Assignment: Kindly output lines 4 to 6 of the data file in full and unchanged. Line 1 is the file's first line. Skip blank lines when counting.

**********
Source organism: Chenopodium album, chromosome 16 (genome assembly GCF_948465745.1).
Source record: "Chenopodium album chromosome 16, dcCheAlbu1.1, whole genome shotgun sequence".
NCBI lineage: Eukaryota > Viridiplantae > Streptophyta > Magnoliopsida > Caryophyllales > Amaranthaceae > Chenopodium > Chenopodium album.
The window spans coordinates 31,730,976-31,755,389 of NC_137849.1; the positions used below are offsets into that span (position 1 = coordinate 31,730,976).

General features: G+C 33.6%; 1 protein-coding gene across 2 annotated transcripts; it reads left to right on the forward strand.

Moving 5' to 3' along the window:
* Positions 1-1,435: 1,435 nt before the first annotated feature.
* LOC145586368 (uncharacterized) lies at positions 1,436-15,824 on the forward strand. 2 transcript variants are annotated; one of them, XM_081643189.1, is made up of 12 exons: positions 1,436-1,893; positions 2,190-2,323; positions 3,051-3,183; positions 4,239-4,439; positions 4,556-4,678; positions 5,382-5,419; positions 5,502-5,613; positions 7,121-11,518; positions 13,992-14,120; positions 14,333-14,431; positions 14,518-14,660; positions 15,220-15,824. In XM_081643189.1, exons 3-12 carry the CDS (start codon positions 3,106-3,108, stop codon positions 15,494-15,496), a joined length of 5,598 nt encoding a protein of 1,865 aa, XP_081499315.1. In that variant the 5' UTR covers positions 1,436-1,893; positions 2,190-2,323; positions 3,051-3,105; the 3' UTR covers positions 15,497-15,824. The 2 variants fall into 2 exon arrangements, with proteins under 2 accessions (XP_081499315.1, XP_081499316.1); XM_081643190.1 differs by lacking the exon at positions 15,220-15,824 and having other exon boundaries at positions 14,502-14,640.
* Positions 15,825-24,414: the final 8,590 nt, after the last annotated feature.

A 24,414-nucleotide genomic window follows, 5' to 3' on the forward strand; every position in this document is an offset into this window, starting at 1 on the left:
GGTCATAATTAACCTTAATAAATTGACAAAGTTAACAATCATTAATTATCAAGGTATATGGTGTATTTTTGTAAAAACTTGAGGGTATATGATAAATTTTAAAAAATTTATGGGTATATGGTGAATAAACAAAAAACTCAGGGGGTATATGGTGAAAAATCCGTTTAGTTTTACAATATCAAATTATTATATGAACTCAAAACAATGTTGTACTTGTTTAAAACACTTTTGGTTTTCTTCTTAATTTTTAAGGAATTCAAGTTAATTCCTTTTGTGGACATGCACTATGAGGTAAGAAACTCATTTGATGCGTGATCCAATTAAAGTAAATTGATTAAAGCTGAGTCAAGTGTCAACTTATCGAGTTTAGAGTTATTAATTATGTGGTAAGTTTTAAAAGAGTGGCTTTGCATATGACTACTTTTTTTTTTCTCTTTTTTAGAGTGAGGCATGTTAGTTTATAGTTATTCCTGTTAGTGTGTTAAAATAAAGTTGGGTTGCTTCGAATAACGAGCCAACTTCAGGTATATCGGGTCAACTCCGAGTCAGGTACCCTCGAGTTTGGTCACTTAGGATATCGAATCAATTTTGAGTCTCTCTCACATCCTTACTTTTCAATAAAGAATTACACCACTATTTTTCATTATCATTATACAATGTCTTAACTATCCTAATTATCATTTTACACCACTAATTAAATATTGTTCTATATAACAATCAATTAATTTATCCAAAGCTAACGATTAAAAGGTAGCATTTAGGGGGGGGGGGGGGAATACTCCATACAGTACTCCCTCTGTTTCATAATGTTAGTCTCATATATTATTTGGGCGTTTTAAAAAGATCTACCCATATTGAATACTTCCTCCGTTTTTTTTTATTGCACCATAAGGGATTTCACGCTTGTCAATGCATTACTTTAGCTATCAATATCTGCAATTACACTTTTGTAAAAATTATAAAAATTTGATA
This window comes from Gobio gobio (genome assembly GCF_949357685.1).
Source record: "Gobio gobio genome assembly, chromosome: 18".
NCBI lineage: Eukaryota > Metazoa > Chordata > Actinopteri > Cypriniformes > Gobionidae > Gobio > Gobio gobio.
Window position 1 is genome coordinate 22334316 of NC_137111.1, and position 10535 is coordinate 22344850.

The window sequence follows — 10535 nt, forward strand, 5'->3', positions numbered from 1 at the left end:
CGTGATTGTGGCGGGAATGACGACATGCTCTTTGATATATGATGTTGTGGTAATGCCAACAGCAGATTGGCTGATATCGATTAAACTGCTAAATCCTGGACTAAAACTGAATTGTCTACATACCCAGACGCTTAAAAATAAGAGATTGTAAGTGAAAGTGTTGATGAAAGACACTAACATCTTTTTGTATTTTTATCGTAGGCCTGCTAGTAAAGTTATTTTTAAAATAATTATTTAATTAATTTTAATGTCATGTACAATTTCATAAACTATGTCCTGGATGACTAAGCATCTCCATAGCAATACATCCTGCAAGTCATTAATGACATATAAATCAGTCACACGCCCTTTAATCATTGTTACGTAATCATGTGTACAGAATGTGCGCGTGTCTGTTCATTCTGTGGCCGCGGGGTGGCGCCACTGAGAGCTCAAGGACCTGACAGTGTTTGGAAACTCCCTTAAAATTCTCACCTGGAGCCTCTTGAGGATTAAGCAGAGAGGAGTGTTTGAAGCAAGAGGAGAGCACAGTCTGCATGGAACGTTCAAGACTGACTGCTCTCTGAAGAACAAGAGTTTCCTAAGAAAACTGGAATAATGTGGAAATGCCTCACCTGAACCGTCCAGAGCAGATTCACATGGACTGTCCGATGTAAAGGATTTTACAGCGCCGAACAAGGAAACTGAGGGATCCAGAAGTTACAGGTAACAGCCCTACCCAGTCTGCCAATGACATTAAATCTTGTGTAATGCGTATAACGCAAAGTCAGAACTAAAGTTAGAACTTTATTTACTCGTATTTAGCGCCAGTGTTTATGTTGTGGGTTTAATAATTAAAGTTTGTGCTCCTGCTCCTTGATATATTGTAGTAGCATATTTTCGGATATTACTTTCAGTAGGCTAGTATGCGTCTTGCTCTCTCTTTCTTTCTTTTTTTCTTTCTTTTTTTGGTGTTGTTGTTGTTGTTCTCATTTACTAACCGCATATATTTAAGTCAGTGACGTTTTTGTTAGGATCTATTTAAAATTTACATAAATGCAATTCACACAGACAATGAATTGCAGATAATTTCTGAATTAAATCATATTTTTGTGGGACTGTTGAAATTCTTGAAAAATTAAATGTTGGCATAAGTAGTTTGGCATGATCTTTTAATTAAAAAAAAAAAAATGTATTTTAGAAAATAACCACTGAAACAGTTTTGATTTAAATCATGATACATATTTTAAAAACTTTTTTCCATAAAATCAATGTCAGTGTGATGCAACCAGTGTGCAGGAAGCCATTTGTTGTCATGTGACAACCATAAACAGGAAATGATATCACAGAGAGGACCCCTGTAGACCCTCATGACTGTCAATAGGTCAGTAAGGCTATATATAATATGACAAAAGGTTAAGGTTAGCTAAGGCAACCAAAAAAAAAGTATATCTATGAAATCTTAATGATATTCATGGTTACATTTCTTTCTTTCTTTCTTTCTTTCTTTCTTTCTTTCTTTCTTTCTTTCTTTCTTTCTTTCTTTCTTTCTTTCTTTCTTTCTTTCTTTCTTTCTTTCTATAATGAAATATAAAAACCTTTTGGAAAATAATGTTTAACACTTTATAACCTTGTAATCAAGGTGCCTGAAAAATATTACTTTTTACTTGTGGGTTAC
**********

The window spans coordinates 31,730,976-31,755,389 of NC_137849.1; the positions used below are offsets into that span (position 1 = coordinate 31,730,976).

General features: G+C 33.6%; 1 protein-coding gene across 2 annotated transcripts; it reads left to right on the forward strand.

Moving 5' to 3' along the window: